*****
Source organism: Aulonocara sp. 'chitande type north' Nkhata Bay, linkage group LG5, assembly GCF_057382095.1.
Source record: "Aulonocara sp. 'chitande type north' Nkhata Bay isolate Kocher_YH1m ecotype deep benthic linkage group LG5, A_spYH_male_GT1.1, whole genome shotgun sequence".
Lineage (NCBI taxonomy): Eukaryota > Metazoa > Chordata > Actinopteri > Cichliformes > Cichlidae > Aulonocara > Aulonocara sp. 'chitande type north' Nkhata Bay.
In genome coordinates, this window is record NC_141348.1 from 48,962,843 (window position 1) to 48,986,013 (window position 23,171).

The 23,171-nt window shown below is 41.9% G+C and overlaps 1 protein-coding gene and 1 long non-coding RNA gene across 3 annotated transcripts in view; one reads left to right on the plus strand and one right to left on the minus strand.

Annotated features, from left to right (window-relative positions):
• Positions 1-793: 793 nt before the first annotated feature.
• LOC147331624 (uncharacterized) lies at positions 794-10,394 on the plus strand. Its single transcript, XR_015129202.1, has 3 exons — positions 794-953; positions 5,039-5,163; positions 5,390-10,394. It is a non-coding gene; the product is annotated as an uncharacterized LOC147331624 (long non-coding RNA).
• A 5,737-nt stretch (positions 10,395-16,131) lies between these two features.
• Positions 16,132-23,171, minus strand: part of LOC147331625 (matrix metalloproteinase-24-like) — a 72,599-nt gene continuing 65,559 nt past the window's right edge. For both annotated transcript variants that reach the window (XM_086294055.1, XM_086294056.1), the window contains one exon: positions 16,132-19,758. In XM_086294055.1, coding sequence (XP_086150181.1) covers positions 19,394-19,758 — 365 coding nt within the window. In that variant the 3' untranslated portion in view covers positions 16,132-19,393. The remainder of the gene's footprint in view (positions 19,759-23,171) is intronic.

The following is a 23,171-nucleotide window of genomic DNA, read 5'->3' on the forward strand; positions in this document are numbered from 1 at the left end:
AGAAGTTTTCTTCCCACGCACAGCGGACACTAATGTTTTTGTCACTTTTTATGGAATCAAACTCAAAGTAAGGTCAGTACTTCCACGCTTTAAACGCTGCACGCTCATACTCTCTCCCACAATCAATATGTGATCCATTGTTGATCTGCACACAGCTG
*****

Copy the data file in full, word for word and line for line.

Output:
Source organism: Aulonocara sp. 'chitande type north' Nkhata Bay, linkage group LG5, assembly GCF_057382095.1.
Source record: "Aulonocara sp. 'chitande type north' Nkhata Bay isolate Kocher_YH1m ecotype deep benthic linkage group LG5, A_spYH_male_GT1.1, whole genome shotgun sequence".
Lineage (NCBI taxonomy): Eukaryota > Metazoa > Chordata > Actinopteri > Cichliformes > Cichlidae > Aulonocara > Aulonocara sp. 'chitande type north' Nkhata Bay.
In genome coordinates, this window is record NC_141348.1 from 48,962,843 (window position 1) to 48,986,013 (window position 23,171).

The 23,171-nt window shown below is 41.9% G+C and overlaps 1 protein-coding gene and 1 long non-coding RNA gene across 3 annotated transcripts in view; one reads left to right on the plus strand and one right to left on the minus strand.

Annotated features, from left to right (window-relative positions):
• Positions 1-793: 793 nt before the first annotated feature.
• LOC147331624 (uncharacterized) lies at positions 794-10,394 on the plus strand. Its single transcript, XR_015129202.1, has 3 exons — positions 794-953; positions 5,039-5,163; positions 5,390-10,394. It is a non-coding gene; the product is annotated as an uncharacterized LOC147331624 (long non-coding RNA).
• A 5,737-nt stretch (positions 10,395-16,131) lies between these two features.
• Positions 16,132-23,171, minus strand: part of LOC147331625 (matrix metalloproteinase-24-like) — a 72,599-nt gene continuing 65,559 nt past the window's right edge. For both annotated transcript variants that reach the window (XM_086294055.1, XM_086294056.1), the window contains one exon: positions 16,132-19,758. In XM_086294055.1, coding sequence (XP_086150181.1) covers positions 19,394-19,758 — 365 coding nt within the window. In that variant the 3' untranslated portion in view covers positions 16,132-19,393. The remainder of the gene's footprint in view (positions 19,759-23,171) is intronic.

The following is a 23,171-nucleotide window of genomic DNA, read 5'->3' on the forward strand; positions in this document are numbered from 1 at the left end:
AGAAGTTTTCTTCCCACGCACAGCGGACACTAATGTTTTTGTCACTTTTTATGGAATCAAACTCAAAGTAAGGTCAGTACTTCCACGCTTTAAACGCTGCACGCTCATACTCTCTCCCACAATCAATATGTGATCCATTGTTGATCTGCACACAGCTG